4) Oxidation wear


When the temperature rises, the surface of the tool oxidizes to produce a softer oxide. The wear caused by the friction of the chips is called oxidative wear. For example, at 700 ° C ~ 800 ° C, the oxygen in the air and the cobalt and carbide in the cemented carbide, titanium carbide, etc. oxidation reaction, forming a soft oxide; at 1000 ° C PCBN and water vapor chemical reaction.


2. According to the form of wear, it can be divided into:


1) rake face damage


When cutting plastic material at a large speed, the portion of the rake face close to the cutting force will wear into a concave shape under the action of the chip, so it is also called crater wear. In the early stage of wear, the rake angle of the tool is increased, which improves the cutting conditions and facilitates the curling and breaking of the chips. However, when the crater is further enlarged, the strength of the cutting edge is greatly weakened, which may eventually cause the cutting edge to collapse. Case. In the case of cutting brittle materials, or cutting plastic materials at lower cutting speeds and thinner cutting thicknesses, crater wear is generally not produced.


2) Tool tip wear


The wear of the tool tip is the wear of the flank face of the tool edge arc and the adjacent minor flank face, which is a continuation of the wear of the flank face on the tool. Because the heat dissipation conditions here are poor, the stress is concentrated, so the wear speed is faster than the flank face. Sometimes a series of small grooves with a spacing equal to the feed amount are formed on the secondary flank face, which is called groove wear. They are mainly caused by the hardened layer of the machined surface and the cutting lines. When it is difficult to cut a material with a high degree of work hardening, it is most likely to cause groove wear. Tool tip wear has the greatest impact on workpiece surface roughness and machining accuracy.

3) flank wear


When cutting plastic material at a large cutting thickness, the flank of the tool may not come into contact with the workpiece due to the presence of built-up edge. In addition, usually the flank face comes into contact with the workpiece, and a wear band with a back angle of 0 is formed on the flank face. Generally, in the middle of the working length of the cutting edge, the flank wear is relatively uniform, so the degree of wear of the flank can be measured by the flank wear band width VB of the cutting edge.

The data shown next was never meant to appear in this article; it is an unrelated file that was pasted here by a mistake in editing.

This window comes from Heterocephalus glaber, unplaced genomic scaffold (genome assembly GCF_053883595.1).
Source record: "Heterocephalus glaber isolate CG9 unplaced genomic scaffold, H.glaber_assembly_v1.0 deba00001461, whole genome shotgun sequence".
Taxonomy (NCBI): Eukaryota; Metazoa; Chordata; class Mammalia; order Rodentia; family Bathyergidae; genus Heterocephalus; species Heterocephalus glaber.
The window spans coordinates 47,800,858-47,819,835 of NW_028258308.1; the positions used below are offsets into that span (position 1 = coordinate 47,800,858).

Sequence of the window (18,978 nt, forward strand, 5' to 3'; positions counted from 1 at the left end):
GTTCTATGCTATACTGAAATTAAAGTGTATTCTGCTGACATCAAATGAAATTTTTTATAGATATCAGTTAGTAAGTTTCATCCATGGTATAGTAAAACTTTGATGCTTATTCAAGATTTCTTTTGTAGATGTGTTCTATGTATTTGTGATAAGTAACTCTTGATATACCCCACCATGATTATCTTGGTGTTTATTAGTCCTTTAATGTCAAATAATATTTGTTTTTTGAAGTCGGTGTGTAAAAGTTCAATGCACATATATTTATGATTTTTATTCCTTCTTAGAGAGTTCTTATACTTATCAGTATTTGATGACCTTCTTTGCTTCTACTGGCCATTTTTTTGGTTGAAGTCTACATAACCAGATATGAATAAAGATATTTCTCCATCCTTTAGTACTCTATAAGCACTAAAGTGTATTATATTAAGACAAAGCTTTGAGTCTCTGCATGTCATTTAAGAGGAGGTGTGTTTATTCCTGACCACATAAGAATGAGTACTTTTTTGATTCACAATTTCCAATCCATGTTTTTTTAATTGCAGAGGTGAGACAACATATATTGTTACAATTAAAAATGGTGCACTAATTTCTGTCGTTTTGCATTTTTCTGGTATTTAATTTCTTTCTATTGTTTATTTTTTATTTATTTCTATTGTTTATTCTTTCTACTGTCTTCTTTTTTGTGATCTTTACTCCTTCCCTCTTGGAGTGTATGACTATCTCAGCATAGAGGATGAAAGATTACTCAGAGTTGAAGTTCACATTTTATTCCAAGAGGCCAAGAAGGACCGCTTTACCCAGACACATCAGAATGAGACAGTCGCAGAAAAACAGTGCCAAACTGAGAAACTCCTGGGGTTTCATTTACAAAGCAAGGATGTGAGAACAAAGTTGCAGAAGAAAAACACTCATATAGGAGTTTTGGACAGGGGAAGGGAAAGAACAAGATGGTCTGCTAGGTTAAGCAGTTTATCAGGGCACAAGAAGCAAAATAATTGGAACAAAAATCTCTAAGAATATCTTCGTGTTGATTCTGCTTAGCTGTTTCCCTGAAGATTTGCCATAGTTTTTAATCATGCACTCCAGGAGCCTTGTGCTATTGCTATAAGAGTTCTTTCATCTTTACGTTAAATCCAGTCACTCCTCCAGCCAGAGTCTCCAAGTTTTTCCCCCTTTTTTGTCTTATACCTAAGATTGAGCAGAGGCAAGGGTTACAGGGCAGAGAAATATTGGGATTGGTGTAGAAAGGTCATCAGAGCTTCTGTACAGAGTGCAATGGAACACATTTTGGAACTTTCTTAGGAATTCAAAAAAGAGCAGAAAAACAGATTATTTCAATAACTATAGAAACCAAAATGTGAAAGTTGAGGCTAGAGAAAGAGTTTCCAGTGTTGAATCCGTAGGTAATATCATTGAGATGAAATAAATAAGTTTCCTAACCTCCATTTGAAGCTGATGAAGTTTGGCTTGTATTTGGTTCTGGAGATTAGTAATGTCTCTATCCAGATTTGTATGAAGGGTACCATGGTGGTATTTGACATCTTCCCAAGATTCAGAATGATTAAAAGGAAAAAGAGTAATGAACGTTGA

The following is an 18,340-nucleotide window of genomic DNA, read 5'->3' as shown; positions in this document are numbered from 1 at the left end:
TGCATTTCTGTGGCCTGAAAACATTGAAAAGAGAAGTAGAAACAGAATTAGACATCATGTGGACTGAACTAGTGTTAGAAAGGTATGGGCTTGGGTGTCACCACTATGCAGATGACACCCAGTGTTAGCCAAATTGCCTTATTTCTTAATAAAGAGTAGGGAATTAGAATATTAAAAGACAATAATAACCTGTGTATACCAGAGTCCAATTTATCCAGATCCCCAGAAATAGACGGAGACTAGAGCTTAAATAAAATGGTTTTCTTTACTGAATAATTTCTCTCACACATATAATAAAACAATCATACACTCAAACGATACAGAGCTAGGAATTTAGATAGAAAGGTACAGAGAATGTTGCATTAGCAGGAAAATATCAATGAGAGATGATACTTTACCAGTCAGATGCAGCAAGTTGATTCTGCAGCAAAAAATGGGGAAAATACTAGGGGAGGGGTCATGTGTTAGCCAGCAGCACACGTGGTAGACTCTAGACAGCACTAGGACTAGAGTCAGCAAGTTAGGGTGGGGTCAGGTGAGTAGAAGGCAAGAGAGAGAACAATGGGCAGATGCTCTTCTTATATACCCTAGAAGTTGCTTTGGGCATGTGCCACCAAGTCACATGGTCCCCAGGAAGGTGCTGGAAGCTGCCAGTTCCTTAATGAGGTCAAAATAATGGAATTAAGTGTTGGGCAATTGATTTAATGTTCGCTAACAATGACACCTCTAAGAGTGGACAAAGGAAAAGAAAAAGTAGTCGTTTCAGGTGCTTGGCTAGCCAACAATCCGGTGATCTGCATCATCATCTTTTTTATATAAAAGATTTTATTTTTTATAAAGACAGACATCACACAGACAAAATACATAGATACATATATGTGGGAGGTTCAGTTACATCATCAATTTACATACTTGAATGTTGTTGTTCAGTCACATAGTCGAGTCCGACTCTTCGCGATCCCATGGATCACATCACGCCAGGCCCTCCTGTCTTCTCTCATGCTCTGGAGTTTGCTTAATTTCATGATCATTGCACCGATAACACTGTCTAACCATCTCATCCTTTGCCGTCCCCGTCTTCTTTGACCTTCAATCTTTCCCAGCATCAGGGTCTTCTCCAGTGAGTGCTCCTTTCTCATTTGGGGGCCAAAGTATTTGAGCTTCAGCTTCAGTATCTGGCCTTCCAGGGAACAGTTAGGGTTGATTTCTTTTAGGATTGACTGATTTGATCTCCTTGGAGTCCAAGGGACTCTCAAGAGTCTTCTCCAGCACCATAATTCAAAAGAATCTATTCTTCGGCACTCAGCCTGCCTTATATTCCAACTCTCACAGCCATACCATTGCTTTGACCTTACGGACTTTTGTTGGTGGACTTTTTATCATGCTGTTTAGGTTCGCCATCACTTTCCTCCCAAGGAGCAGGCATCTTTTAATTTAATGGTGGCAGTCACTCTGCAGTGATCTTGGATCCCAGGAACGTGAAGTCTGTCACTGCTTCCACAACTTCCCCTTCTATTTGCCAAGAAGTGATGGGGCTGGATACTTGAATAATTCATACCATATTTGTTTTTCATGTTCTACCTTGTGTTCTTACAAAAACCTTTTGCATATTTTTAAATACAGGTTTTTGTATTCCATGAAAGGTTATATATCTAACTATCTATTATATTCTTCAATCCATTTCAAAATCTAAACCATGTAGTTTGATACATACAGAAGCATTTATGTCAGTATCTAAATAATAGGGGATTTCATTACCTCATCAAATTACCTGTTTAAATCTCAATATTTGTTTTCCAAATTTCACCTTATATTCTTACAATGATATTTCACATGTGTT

Since all types of tools will almost always have flank wear under different cutting conditions, especially when cutting brittle materials or cutting plastic materials with a small cutting thickness, the wear of the tool is mainly the flank wear, and the wear band The measurement of the width VB is relatively simple, so VB is usually used to indicate the degree of wear of the tool. The larger the VB, the more the cutting force will increase, causing the cutting vibration, and it will affect the wear of the arc of the tool tip, thus affecting the machining accuracy and the quality of the machined surface.


2. How to prevent damage to the tool


1) Reasonable selection of various types and grades of tool materials for the characteristics of the materials and parts to be processed. Under the premise of certain hardness and wear resistance, it must be ensured that the tool material has the necessary toughness;


2) Reasonably select the tool geometry parameters. By adjusting the front and rear angles, the main and auxiliary declination, the blade inclination angle, etc.;